Milquetoast, soulful and uncanny at the same time
The ’90s were weird, to the point where even the normally smooth adult alternative scene got a little strange. There are Sheryl Crow and her oddball, loose writing style and approach to production, the jagged edges of Alanis Morisette that one would never expect from a former dance-pop artist, the entirety of Live’s discography. Hell, even Hootie and the Blowfish’s biggest hit features a whole verse that was ripped straight from Bob Dylan with no reason or acknowledgment. Joan Osborne’s debut record Relish, which featured the childlike hit “One of Us,” fits neatly into this sphere, with nearly six-minute-long songs and a lot of ugly, dark country-folk production more fit for The Cardigans than that person who wrote “One of Us.” Trouble and Strife, her 10th record and first of original material in six years, is certainly her strangest since her debut, an admirable record with missteps in its progressive messaging and mismatch of styles.
Those who only know Osborne for “One of Us” will be surprised to know that she’s proven herself capable across multiple genres, not just folk. 2012’s Bring It On Home and its selection of soul and R&B classics from the likes of Ike Turner and Otis Reading displayed how rich and seductive her voice has gotten with age, and 2017’s Songs of Bob Dylan had her tackle some of the most recognizable folk tune of all time and mostly stick the landing.
On Trouble and Strife, Osborne still has a smoky yet smooth delivery that serves her well over the loose funk of “Never Get Tired (Of Loving You),” the saloon piano and fat bass line of “Boy Dontcha Know” that features some really warm multi-tracking and the outlaw country vibes of the title track that echoes Lucinda Williams’ “Can’t Let Go.” The production as a whole is open and lush, yet the tonal choices can be off. The opener, “Take It Any Way I Can Get It,” has nice acoustic jangles that are sadly overtaken by this sour, keening guitar tone, and those spacey synthesizers on “Never Get Tired (Of Loving You)” belong in a ’70s disco tune and feel out of place.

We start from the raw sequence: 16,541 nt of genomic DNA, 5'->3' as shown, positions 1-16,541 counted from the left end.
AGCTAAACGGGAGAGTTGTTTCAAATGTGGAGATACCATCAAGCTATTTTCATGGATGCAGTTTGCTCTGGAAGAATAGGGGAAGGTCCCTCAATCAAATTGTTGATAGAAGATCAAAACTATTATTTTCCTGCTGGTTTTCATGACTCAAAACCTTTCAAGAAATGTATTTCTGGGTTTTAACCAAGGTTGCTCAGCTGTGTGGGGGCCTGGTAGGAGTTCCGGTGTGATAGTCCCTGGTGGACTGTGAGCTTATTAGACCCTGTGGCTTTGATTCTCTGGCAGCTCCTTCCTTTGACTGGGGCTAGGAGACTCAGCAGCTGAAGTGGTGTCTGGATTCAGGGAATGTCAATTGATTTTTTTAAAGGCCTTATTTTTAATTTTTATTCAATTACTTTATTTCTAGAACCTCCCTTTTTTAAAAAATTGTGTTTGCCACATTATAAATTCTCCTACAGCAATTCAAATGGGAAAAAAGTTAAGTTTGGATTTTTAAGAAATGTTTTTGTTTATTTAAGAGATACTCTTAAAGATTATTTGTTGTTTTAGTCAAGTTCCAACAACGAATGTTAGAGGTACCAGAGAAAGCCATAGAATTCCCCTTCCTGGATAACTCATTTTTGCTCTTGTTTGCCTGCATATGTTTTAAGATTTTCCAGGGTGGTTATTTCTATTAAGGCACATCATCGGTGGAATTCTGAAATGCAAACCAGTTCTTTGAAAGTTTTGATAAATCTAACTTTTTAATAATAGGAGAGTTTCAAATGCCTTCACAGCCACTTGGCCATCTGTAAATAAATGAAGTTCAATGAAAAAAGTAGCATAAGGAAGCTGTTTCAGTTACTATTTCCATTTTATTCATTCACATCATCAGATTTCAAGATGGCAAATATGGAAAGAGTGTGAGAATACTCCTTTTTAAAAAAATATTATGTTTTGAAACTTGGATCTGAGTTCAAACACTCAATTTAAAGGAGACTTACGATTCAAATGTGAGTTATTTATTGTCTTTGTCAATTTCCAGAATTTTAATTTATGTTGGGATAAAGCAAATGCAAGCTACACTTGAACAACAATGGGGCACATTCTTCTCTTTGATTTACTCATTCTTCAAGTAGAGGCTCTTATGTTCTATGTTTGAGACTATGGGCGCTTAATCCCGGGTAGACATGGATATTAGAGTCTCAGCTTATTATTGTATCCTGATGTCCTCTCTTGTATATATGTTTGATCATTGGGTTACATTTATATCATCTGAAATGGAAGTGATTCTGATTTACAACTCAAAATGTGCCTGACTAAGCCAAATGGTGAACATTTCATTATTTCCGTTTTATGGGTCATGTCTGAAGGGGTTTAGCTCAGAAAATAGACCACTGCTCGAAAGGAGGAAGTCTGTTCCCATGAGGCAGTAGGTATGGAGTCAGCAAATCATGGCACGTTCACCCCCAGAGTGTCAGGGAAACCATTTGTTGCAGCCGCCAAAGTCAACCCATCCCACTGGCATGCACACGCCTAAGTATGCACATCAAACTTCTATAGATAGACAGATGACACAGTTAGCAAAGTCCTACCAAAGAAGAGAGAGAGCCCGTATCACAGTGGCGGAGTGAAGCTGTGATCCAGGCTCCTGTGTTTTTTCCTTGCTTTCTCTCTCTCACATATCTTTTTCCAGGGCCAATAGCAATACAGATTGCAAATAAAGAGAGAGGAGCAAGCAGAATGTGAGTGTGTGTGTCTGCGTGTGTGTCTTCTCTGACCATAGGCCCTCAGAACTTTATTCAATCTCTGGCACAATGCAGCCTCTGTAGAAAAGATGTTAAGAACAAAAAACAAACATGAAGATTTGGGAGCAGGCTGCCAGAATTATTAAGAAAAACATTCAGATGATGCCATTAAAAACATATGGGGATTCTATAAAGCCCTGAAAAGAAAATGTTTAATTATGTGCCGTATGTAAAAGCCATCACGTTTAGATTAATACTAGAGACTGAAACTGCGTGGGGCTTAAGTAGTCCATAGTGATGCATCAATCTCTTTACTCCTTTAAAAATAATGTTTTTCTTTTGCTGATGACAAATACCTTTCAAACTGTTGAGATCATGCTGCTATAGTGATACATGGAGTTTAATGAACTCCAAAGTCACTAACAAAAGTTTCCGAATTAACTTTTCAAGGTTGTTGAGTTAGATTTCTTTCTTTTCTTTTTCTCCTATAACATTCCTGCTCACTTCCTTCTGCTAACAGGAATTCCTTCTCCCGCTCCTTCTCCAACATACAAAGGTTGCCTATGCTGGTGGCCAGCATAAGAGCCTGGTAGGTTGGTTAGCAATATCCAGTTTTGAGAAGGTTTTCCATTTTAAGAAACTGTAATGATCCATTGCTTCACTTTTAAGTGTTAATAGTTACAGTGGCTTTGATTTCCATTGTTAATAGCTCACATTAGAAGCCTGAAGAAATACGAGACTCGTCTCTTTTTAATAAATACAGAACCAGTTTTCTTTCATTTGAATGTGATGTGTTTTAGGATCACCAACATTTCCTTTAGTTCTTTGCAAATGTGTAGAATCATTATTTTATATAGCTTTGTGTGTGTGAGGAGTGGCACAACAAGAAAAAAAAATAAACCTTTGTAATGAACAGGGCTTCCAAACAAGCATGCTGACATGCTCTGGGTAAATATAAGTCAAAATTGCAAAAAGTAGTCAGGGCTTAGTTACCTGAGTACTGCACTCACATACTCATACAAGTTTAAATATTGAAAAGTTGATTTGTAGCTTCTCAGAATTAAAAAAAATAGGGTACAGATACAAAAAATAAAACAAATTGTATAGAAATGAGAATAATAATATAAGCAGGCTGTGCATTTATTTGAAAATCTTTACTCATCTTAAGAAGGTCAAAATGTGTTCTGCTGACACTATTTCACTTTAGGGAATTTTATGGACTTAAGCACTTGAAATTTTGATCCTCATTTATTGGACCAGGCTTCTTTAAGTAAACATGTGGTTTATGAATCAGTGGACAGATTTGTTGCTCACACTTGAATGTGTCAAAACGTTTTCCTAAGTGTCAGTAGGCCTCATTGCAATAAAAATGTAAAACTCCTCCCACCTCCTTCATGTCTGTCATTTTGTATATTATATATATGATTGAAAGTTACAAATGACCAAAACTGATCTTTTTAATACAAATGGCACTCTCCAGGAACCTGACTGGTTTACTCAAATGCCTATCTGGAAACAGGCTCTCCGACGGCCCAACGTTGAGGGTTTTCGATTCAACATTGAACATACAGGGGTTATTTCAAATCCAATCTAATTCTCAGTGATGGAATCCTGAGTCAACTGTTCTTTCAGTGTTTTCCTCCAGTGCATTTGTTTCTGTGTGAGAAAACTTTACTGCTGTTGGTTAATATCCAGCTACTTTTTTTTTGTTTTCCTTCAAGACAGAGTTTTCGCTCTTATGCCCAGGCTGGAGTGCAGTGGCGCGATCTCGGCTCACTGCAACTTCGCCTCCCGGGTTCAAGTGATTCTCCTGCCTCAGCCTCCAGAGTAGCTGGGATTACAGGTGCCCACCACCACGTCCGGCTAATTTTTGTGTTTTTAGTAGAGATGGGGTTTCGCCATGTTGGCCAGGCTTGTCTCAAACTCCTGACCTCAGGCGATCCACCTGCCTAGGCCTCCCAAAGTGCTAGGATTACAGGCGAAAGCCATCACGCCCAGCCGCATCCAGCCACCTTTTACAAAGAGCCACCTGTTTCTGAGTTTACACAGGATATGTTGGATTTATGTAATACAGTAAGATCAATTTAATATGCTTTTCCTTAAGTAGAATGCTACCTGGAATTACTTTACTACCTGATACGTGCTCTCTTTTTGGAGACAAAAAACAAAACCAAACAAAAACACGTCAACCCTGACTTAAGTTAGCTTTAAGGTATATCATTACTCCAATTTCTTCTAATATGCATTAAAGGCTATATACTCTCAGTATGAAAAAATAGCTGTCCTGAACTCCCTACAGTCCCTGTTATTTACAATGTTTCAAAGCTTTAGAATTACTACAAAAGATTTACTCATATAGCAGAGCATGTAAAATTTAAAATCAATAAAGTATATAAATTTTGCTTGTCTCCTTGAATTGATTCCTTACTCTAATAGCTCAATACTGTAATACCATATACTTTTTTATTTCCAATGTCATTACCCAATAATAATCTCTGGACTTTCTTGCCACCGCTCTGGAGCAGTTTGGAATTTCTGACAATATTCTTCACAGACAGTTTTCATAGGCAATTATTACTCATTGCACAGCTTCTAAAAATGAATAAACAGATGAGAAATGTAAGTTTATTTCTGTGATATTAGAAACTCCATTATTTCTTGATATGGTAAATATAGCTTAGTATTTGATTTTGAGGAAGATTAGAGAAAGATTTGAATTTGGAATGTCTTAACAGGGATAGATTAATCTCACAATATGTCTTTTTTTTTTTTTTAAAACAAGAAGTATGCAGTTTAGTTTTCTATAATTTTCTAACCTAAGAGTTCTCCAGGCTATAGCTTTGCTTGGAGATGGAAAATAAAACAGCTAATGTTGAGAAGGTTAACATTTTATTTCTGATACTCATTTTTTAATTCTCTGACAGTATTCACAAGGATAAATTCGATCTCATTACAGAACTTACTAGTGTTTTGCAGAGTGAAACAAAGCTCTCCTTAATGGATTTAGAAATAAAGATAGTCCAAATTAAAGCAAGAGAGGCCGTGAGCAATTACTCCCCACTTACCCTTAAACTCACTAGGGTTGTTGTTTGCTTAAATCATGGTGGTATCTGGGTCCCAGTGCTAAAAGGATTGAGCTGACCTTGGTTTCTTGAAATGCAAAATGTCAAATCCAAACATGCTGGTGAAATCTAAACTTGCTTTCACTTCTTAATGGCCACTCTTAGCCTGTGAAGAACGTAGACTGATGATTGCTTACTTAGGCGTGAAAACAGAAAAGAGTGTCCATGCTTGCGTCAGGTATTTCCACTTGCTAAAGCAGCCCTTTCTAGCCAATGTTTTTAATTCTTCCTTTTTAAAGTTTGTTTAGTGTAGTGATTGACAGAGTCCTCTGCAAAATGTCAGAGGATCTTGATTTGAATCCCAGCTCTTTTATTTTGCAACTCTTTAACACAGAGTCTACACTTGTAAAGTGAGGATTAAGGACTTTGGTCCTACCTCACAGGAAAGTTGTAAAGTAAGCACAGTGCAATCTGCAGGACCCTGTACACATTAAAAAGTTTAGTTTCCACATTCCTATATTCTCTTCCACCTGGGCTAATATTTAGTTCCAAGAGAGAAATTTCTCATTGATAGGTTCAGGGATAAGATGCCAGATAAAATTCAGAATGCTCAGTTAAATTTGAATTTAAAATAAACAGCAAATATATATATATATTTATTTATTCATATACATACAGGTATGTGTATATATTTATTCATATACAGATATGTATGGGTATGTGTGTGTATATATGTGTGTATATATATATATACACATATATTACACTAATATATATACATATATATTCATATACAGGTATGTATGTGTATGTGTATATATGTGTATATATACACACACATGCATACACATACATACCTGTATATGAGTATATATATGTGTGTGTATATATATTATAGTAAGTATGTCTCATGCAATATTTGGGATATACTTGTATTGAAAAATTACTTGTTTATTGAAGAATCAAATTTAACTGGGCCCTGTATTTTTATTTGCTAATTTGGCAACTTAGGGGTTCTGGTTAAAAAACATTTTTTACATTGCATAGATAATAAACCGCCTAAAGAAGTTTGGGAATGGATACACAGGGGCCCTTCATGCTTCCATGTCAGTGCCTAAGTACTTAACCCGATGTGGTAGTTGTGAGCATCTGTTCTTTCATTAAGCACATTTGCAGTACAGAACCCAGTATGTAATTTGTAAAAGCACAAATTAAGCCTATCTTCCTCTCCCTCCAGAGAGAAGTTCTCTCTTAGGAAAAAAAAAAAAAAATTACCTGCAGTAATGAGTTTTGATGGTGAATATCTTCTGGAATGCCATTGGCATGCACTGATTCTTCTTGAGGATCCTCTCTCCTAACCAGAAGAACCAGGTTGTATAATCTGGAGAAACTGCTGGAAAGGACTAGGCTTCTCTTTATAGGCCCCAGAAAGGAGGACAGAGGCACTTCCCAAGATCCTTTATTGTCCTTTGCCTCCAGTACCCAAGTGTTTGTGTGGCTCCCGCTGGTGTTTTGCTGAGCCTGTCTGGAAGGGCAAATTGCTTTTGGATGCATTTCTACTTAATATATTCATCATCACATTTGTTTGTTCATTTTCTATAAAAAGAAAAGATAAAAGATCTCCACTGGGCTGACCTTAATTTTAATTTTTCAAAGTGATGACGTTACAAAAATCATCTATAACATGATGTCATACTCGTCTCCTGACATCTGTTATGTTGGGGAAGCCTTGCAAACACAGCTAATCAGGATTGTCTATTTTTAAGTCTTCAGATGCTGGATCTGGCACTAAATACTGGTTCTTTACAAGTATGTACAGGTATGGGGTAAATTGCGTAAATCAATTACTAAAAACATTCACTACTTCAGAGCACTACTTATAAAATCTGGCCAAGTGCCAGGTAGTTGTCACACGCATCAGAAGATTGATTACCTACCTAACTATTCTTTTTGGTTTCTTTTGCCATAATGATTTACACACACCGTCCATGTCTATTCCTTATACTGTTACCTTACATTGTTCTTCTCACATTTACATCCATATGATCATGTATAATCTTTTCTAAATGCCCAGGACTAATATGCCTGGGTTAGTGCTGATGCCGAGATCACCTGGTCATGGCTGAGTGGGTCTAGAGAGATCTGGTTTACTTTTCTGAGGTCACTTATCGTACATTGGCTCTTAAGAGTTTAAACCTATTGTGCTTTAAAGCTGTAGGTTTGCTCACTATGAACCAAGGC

For an album that was apparently inspired by the “crazy, chaotic times we’re living in” and features songs about misinformation, refugees and even gender dysphoria, it’s rather low-key and restrained, almost like Ashley Monroe making the calmest break-up record ever on The Blade. Osborne is too tasteful a performer to cut loose or match the rougher edges of “Hands Off” or the minor key acoustics, tense drumming and meditative-turned-repetitive vibe of “Panama” that was a strange choice to end the album. That closing song and “Meat & Potatoes,” which sounds and is delivered like a food-as-metaphor-for-sex song yet is so detailed and straight-faced it has to be taken literally, are the two main examples of the album’s unclear intentions. Even when the album addresses a more complex topic, it feels like one’s grandma is trying her hardest to be woke and progressive yet not fully getting it.
“Boy Dontcha Know” discusses a FTM transperson in a very folksy, authentic way, yet it also refers to them with feminine pronouns, which undercuts its impact. Across all of this, Osborne and her band are delivering great performances, and Trouble and Strife does have a strangely hypnotic vibe even in its mix of banality and weirdness, much like Sheryl Crow. It’s like a beautiful painting that is slightly crooked or used the wrong colors, which doesn’t diminish the construction of the image yet does not result in a fully satisfying experience.